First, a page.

In summary, strong agricultural commodity prices continue to support strong demand for efficient high-yield enhancing irrigation equipment. We continue to experience robust demand for our irrigation equipment globally driven by high economic returns for farmers, global food requirements, agricultural development and water use efficiency demands. In our infrastructure segment we're pleased with the demand and interest in Barrier Systems' unique movable Barrier product line and the growth we’ve experienced in their other road safety products. We continue to see many domestic and international opportunities for growth in our infrastructure business including leveraging across our international platform.

I'd now like to open it up for any questions.

Question-and-Answer Session

Operator

(Operator Instructions.) Our first question comes from Joe Giamichael - Rodman & Renshaw, Inc.

Joe Giamichael - Rodman & Renshaw, Inc.

In the release you said a weakness in the infrastructure segment is the reason for the declining margins but I'd like to focus on the irrigation business for a couple questions. We don't have the Q yet but given the $120 million in irrigation revenues, I would have expected significantly more gross profits? It would appear that inputs have run against you more aggressively than the 30-day pricing guarantee allows you to pass through. I know you don't break out gross margins and you did say that irrigation gross increased year-over-year, but could you give us a better sense of what this looks like on a sequential basis relative to Q2?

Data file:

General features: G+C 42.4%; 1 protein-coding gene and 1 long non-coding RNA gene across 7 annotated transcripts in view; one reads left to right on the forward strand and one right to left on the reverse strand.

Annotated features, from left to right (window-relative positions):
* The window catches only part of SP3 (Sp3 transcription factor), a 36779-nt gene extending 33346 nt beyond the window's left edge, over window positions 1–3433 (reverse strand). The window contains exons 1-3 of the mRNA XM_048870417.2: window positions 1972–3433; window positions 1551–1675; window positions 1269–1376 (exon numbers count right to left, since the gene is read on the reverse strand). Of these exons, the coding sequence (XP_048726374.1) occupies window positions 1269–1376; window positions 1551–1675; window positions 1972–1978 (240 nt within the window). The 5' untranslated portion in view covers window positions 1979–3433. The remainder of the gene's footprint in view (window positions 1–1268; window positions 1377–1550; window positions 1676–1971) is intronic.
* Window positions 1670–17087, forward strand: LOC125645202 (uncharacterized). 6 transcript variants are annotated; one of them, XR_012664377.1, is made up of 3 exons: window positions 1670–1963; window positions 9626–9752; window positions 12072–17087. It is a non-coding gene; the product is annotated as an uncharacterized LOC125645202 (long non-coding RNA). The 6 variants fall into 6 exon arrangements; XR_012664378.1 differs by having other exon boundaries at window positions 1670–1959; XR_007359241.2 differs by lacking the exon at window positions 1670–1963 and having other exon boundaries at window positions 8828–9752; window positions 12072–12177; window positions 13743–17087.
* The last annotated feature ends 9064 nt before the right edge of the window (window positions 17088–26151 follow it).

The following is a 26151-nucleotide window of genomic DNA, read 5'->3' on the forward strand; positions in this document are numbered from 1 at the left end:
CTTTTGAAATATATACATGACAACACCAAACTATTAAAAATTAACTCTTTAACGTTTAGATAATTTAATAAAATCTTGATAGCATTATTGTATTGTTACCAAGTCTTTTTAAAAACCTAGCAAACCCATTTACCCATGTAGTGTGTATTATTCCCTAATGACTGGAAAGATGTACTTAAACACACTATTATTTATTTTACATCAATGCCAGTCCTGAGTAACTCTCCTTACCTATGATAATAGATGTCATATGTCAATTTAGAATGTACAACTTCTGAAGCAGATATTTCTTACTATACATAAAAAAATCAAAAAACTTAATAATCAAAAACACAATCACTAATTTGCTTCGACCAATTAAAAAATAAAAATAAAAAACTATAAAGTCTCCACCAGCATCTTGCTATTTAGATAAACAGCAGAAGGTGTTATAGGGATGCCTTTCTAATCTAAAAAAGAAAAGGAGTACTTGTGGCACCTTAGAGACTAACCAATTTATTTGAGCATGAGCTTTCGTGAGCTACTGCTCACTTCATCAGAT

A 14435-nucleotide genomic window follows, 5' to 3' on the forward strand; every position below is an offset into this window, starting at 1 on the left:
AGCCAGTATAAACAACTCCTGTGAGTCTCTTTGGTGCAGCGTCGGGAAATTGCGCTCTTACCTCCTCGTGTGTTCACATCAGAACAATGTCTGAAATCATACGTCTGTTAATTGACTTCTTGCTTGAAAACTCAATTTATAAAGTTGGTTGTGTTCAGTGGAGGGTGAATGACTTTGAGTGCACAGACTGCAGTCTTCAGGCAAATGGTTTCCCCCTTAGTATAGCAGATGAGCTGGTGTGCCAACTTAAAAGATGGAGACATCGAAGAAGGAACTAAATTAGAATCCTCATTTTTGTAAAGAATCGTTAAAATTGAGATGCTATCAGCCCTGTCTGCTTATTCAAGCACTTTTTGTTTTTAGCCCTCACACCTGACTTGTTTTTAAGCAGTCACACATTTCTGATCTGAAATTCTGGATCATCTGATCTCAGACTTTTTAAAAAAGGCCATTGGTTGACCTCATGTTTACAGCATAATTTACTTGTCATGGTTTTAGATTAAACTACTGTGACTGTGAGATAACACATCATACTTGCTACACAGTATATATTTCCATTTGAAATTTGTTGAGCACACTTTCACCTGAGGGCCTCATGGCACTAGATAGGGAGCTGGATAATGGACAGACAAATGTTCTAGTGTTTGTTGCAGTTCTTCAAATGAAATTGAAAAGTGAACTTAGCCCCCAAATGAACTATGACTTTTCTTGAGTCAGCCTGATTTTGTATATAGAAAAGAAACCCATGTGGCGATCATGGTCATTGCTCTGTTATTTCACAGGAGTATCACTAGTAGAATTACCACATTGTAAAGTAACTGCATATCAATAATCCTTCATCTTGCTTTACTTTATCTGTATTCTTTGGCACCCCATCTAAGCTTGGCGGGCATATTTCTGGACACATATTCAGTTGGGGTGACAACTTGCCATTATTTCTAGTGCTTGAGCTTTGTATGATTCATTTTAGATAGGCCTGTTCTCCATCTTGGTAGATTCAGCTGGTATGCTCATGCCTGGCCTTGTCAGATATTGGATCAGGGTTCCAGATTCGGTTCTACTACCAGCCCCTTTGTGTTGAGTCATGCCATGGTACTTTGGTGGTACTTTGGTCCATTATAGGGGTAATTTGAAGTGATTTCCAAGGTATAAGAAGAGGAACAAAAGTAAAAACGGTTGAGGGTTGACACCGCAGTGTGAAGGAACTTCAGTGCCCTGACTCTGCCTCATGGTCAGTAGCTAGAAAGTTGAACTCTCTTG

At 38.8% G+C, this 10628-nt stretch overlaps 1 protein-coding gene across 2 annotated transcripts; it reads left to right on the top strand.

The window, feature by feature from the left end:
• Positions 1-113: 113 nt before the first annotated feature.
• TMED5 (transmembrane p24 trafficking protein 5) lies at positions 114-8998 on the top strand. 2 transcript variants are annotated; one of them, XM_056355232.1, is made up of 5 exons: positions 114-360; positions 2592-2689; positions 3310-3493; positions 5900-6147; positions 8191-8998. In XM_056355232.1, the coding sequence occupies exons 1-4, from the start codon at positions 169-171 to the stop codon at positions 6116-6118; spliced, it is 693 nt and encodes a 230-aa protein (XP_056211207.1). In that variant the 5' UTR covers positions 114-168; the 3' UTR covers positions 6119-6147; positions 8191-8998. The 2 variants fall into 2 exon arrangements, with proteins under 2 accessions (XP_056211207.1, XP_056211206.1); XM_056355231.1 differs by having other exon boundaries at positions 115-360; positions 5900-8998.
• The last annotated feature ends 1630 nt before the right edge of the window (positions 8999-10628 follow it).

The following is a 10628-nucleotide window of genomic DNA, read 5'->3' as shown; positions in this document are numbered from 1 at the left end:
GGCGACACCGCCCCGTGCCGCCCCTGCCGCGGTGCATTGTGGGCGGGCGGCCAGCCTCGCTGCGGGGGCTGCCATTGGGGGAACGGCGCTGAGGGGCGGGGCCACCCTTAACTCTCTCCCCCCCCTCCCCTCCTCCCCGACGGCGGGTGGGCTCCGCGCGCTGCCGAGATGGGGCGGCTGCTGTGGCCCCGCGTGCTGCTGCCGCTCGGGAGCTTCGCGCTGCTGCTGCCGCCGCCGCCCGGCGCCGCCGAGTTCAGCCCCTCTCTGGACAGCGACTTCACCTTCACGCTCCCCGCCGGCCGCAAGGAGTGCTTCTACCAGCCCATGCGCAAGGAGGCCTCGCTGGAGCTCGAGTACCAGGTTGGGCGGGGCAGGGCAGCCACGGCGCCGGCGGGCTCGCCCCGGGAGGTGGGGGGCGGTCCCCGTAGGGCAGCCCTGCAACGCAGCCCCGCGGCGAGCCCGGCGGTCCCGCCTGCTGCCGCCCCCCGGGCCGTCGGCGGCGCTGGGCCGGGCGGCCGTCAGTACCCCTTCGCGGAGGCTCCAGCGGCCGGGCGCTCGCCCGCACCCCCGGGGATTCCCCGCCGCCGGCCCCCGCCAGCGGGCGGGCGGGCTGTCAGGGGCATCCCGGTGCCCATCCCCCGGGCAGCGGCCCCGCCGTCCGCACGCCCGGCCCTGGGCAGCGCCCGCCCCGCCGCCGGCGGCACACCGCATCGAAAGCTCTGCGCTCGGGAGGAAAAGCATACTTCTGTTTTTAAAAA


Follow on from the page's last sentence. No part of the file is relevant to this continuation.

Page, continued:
Richard W. Parod

Well I think what we can do, Joe, is first of all come back to the point that gross margins for irrigation did improve year-over-year and Tim Paymal, our Chief Accounting Officer, has the break out of the segment information. He can describe that a little further.

Tim J. Paymal

And Joe, on the irrigation side, $26.1 million was the segment operating income number and in the prior year it was $16.1 million comparatively. 26.1% for the current year quarter and 21.3% as a percentage of prior year third quarter.

Joe Giamichael - Rodman & Renshaw, Inc.